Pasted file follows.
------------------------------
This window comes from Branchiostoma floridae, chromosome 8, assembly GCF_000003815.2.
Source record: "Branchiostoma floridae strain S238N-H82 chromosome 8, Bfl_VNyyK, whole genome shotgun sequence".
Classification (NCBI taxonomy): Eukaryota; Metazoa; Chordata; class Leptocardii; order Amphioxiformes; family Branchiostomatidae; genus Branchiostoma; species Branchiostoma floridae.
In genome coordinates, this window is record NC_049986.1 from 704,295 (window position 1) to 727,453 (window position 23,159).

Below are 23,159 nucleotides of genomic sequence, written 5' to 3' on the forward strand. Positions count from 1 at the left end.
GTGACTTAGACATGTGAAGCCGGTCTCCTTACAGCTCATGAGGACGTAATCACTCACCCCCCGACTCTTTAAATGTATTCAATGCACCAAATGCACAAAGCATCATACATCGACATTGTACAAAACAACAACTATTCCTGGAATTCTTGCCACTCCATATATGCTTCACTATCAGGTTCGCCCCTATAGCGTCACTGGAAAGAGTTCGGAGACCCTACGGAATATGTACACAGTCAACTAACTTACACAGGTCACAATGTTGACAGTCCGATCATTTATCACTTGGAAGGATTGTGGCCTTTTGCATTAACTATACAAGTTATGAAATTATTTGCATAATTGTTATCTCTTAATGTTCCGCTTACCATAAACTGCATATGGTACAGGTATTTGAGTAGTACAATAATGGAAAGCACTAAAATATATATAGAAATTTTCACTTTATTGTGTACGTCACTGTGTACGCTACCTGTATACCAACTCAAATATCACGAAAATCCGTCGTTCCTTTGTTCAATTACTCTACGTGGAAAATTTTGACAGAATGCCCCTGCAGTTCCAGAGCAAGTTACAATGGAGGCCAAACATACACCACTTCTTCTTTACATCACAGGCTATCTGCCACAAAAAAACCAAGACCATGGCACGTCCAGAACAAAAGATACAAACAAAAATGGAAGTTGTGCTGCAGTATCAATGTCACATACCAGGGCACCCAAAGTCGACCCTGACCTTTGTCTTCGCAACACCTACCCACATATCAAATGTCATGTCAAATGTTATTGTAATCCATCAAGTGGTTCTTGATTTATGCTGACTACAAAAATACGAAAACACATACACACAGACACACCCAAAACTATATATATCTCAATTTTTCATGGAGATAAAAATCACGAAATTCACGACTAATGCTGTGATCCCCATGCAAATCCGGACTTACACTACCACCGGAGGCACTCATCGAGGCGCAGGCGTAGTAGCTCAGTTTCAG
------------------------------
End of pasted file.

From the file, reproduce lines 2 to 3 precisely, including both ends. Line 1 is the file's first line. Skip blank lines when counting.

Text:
Source record: "Branchiostoma floridae strain S238N-H82 chromosome 8, Bfl_VNyyK, whole genome shotgun sequence".
Classification (NCBI taxonomy): Eukaryota; Metazoa; Chordata; class Leptocardii; order Amphioxiformes; family Branchiostomatidae; genus Branchiostoma; species Branchiostoma floridae.